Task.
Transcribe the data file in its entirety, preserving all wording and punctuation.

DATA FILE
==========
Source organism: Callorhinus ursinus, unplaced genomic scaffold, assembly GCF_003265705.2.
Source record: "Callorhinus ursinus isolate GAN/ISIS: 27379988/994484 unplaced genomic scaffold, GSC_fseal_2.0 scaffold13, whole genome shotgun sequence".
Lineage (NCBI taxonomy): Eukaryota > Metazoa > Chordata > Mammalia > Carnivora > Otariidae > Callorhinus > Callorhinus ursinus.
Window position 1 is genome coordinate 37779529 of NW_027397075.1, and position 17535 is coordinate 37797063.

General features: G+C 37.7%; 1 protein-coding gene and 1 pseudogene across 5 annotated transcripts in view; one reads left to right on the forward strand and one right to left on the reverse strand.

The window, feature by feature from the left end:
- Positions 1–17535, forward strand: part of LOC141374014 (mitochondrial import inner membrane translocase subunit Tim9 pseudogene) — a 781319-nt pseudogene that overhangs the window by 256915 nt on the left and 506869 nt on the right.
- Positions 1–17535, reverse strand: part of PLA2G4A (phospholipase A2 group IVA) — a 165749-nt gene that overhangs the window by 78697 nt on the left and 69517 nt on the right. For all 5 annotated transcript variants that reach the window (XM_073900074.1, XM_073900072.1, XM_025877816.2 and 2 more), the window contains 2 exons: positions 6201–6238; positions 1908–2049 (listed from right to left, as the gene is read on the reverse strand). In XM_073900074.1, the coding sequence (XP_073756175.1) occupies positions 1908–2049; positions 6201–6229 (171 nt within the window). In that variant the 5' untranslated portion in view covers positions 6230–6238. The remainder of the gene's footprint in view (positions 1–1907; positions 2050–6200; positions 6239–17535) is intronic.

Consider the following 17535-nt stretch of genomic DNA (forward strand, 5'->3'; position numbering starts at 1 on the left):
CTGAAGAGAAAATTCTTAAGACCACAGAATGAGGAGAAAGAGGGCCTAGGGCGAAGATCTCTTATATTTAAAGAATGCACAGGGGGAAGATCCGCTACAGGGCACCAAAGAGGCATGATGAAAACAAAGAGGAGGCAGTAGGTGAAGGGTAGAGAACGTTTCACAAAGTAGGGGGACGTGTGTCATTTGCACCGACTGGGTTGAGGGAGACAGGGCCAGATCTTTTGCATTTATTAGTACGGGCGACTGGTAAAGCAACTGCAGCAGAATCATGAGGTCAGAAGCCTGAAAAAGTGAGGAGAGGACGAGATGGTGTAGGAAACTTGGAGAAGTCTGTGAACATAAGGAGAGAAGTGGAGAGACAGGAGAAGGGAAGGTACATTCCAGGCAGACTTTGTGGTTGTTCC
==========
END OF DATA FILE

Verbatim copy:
Source organism: Callorhinus ursinus, unplaced genomic scaffold, assembly GCF_003265705.2.
Source record: "Callorhinus ursinus isolate GAN/ISIS: 27379988/994484 unplaced genomic scaffold, GSC_fseal_2.0 scaffold13, whole genome shotgun sequence".
Lineage (NCBI taxonomy): Eukaryota > Metazoa > Chordata > Mammalia > Carnivora > Otariidae > Callorhinus > Callorhinus ursinus.
Window position 1 is genome coordinate 37779529 of NW_027397075.1, and position 17535 is coordinate 37797063.

General features: G+C 37.7%; 1 protein-coding gene and 1 pseudogene across 5 annotated transcripts in view; one reads left to right on the forward strand and one right to left on the reverse strand.

The window, feature by feature from the left end:
- Positions 1–17535, forward strand: part of LOC141374014 (mitochondrial import inner membrane translocase subunit Tim9 pseudogene) — a 781319-nt pseudogene that overhangs the window by 256915 nt on the left and 506869 nt on the right.
- Positions 1–17535, reverse strand: part of PLA2G4A (phospholipase A2 group IVA) — a 165749-nt gene that overhangs the window by 78697 nt on the left and 69517 nt on the right. For all 5 annotated transcript variants that reach the window (XM_073900074.1, XM_073900072.1, XM_025877816.2 and 2 more), the window contains 2 exons: positions 6201–6238; positions 1908–2049 (listed from right to left, as the gene is read on the reverse strand). In XM_073900074.1, the coding sequence (XP_073756175.1) occupies positions 1908–2049; positions 6201–6229 (171 nt within the window). In that variant the 5' untranslated portion in view covers positions 6230–6238. The remainder of the gene's footprint in view (positions 1–1907; positions 2050–6200; positions 6239–17535) is intronic.

Consider the following 17535-nt stretch of genomic DNA (forward strand, 5'->3'; position numbering starts at 1 on the left):
CTGAAGAGAAAATTCTTAAGACCACAGAATGAGGAGAAAGAGGGCCTAGGGCGAAGATCTCTTATATTTAAAGAATGCACAGGGGGAAGATCCGCTACAGGGCACCAAAGAGGCATGATGAAAACAAAGAGGAGGCAGTAGGTGAAGGGTAGAGAACGTTTCACAAAGTAGGGGGACGTGTGTCATTTGCACCGACTGGGTTGAGGGAGACAGGGCCAGATCTTTTGCATTTATTAGTACGGGCGACTGGTAAAGCAACTGCAGCAGAATCATGAGGTCAGAAGCCTGAAAAAGTGAGGAGAGGACGAGATGGTGTAGGAAACTTGGAGAAGTCTGTGAACATAAGGAGAGAAGTGGAGAGACAGGAGAAGGGAAGGTACATTCCAGGCAGACTTTGTGGTTGTTCC